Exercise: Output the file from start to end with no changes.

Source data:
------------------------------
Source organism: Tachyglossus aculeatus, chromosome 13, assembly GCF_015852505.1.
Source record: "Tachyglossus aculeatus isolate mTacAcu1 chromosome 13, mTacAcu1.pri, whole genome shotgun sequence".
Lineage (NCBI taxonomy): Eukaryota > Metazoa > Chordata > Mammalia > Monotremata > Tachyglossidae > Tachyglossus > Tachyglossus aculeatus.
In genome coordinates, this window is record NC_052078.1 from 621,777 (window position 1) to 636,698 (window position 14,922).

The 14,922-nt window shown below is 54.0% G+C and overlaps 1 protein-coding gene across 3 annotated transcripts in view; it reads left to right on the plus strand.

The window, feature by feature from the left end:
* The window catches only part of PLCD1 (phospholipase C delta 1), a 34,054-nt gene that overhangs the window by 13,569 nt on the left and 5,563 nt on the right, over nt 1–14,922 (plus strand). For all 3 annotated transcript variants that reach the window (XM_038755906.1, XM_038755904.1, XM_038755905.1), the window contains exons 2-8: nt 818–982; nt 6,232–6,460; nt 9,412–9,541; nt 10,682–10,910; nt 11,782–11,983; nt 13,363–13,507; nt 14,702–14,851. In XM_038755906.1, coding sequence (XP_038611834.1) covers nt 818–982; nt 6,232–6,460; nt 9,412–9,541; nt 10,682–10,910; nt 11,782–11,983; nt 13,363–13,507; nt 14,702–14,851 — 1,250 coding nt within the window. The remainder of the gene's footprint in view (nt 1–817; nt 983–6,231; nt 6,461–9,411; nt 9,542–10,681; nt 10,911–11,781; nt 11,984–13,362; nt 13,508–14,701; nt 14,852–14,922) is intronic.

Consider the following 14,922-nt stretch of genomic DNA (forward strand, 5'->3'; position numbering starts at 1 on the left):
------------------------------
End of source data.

Source organism: Tachyglossus aculeatus, chromosome 13, assembly GCF_015852505.1.
Source record: "Tachyglossus aculeatus isolate mTacAcu1 chromosome 13, mTacAcu1.pri, whole genome shotgun sequence".
Lineage (NCBI taxonomy): Eukaryota > Metazoa > Chordata > Mammalia > Monotremata > Tachyglossidae > Tachyglossus > Tachyglossus aculeatus.
In genome coordinates, this window is record NC_052078.1 from 621,777 (window position 1) to 636,698 (window position 14,922).

The 14,922-nt window shown below is 54.0% G+C and overlaps 1 protein-coding gene across 3 annotated transcripts in view; it reads left to right on the plus strand.

The window, feature by feature from the left end:
* The window catches only part of PLCD1 (phospholipase C delta 1), a 34,054-nt gene that overhangs the window by 13,569 nt on the left and 5,563 nt on the right, over nt 1–14,922 (plus strand). For all 3 annotated transcript variants that reach the window (XM_038755906.1, XM_038755904.1, XM_038755905.1), the window contains exons 2-8: nt 818–982; nt 6,232–6,460; nt 9,412–9,541; nt 10,682–10,910; nt 11,782–11,983; nt 13,363–13,507; nt 14,702–14,851. In XM_038755906.1, coding sequence (XP_038611834.1) covers nt 818–982; nt 6,232–6,460; nt 9,412–9,541; nt 10,682–10,910; nt 11,782–11,983; nt 13,363–13,507; nt 14,702–14,851 — 1,250 coding nt within the window. The remainder of the gene's footprint in view (nt 1–817; nt 983–6,231; nt 6,461–9,411; nt 9,542–10,681; nt 10,911–11,781; nt 11,984–13,362; nt 13,508–14,701; nt 14,852–14,922) is intronic.

Consider the following 14,922-nt stretch of genomic DNA (forward strand, 5'->3'; position numbering starts at 1 on the left):